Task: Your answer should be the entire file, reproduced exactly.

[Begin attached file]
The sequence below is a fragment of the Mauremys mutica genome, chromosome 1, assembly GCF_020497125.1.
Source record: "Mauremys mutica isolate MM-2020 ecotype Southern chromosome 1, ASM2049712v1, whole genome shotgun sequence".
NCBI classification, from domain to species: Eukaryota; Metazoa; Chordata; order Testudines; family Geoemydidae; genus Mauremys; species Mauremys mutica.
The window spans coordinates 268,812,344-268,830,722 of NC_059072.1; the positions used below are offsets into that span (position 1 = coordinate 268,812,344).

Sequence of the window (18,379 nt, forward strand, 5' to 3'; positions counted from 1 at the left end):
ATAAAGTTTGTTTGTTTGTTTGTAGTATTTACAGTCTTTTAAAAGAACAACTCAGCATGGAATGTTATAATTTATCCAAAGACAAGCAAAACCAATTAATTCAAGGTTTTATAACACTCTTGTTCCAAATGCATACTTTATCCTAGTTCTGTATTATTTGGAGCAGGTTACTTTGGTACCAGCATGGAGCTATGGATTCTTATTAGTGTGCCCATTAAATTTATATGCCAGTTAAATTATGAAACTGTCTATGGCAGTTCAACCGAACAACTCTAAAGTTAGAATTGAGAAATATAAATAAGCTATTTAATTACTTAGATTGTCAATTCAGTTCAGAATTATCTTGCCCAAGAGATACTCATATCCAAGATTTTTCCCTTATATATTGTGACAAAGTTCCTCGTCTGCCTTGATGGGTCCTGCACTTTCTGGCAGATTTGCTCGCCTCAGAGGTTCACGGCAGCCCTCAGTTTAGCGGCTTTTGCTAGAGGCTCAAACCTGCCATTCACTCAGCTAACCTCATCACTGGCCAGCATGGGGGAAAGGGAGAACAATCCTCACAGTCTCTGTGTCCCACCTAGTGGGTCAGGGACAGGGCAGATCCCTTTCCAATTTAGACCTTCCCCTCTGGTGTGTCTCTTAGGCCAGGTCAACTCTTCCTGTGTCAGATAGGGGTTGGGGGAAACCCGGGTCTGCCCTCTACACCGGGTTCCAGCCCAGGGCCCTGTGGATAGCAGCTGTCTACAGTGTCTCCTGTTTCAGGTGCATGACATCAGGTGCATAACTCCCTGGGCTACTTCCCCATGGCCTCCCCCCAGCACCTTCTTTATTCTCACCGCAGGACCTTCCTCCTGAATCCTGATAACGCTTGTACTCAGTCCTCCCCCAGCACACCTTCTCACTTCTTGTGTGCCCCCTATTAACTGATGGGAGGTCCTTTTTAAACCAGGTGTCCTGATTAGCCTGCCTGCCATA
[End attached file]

The sequence below is a fragment of the Mauremys mutica genome, chromosome 1, assembly GCF_020497125.1.
Source record: "Mauremys mutica isolate MM-2020 ecotype Southern chromosome 1, ASM2049712v1, whole genome shotgun sequence".
NCBI classification, from domain to species: Eukaryota; Metazoa; Chordata; order Testudines; family Geoemydidae; genus Mauremys; species Mauremys mutica.
The window spans coordinates 268,812,344-268,830,722 of NC_059072.1; the positions used below are offsets into that span (position 1 = coordinate 268,812,344).

Sequence of the window (18,379 nt, forward strand, 5' to 3'; positions counted from 1 at the left end):
ATAAAGTTTGTTTGTTTGTTTGTAGTATTTACAGTCTTTTAAAAGAACAACTCAGCATGGAATGTTATAATTTATCCAAAGACAAGCAAAACCAATTAATTCAAGGTTTTATAACACTCTTGTTCCAAATGCATACTTTATCCTAGTTCTGTATTATTTGGAGCAGGTTACTTTGGTACCAGCATGGAGCTATGGATTCTTATTAGTGTGCCCATTAAATTTATATGCCAGTTAAATTATGAAACTGTCTATGGCAGTTCAACCGAACAACTCTAAAGTTAGAATTGAGAAATATAAATAAGCTATTTAATTACTTAGATTGTCAATTCAGTTCAGAATTATCTTGCCCAAGAGATACTCATATCCAAGATTTTTCCCTTATATATTGTGACAAAGTTCCTCGTCTGCCTTGATGGGTCCTGCACTTTCTGGCAGATTTGCTCGCCTCAGAGGTTCACGGCAGCCCTCAGTTTAGCGGCTTTTGCTAGAGGCTCAAACCTGCCATTCACTCAGCTAACCTCATCACTGGCCAGCATGGGGGAAAGGGAGAACAATCCTCACAGTCTCTGTGTCCCACCTAGTGGGTCAGGGACAGGGCAGATCCCTTTCCAATTTAGACCTTCCCCTCTGGTGTGTCTCTTAGGCCAGGTCAACTCTTCCTGTGTCAGATAGGGGTTGGGGGAAACCCGGGTCTGCCCTCTACACCGGGTTCCAGCCCAGGGCCCTGTGGATAGCAGCTGTCTACAGTGTCTCCTGTTTCAGGTGCATGACATCAGGTGCATAACTCCCTGGGCTACTTCCCCATGGCCTCCCCCCAGCACCTTCTTTATTCTCACCGCAGGACCTTCCTCCTGAATCCTGATAACGCTTGTACTCAGTCCTCCCCCAGCACACCTTCTCACTTCTTGTGTGCCCCCTATTAACTGATGGGAGGTCCTTTTTAAACCAGGTGTCCTGATTAGCCTGCCTGCCATA